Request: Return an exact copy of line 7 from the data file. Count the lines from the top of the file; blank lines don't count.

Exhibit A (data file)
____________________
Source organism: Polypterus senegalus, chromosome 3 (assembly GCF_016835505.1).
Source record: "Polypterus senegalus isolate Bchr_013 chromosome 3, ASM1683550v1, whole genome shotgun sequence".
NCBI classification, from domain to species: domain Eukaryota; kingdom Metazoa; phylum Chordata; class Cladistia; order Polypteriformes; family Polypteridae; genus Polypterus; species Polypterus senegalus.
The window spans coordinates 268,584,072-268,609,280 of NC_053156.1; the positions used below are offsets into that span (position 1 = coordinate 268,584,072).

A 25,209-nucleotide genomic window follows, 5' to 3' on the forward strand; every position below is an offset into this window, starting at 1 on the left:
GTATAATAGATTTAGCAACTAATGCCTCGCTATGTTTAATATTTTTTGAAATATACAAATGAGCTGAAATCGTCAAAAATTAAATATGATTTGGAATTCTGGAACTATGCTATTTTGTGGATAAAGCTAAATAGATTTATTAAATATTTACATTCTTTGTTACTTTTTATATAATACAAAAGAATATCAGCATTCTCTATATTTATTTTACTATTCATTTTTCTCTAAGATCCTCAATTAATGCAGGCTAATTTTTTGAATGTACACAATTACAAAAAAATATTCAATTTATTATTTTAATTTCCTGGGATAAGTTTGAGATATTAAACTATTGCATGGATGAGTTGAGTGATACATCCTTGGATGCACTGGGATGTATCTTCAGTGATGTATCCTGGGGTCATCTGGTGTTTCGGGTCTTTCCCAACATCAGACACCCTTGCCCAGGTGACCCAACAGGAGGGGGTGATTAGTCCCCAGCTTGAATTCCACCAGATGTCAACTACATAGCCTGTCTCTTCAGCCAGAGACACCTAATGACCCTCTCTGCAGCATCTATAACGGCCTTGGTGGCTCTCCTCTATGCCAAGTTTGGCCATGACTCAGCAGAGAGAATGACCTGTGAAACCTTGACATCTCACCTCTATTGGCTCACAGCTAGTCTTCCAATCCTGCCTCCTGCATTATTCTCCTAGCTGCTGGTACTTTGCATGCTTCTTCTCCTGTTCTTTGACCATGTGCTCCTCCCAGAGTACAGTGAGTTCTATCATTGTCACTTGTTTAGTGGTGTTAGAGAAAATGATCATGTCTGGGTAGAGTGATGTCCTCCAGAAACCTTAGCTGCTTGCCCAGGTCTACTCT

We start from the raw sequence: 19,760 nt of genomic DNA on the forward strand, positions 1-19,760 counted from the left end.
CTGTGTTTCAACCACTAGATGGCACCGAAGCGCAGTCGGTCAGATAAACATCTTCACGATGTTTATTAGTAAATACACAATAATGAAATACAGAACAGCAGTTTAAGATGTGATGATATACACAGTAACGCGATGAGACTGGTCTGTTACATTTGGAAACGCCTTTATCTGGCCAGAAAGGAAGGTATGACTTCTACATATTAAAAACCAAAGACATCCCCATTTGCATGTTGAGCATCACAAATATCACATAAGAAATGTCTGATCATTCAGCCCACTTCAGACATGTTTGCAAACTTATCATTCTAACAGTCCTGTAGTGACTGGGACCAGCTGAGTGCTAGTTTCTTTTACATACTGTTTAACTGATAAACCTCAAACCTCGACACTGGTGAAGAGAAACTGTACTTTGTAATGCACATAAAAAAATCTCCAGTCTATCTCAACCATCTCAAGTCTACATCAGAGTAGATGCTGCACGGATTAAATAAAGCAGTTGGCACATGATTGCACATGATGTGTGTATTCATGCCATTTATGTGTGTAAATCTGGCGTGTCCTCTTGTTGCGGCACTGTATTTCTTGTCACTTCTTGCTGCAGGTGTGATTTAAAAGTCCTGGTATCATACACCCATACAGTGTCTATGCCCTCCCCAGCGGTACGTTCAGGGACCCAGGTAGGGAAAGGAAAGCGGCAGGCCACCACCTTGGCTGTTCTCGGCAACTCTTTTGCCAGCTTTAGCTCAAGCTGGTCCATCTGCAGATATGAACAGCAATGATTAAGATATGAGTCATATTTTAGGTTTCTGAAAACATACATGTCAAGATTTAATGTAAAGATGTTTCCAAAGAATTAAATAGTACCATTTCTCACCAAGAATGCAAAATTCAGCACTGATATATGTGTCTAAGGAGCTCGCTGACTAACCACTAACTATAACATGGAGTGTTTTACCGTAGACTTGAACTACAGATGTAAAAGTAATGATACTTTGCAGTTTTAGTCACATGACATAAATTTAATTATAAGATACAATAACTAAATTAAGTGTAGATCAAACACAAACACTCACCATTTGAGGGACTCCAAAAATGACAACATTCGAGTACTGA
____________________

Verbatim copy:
We start from the raw sequence: 19,760 nt of genomic DNA on the forward strand, positions 1-19,760 counted from the left end.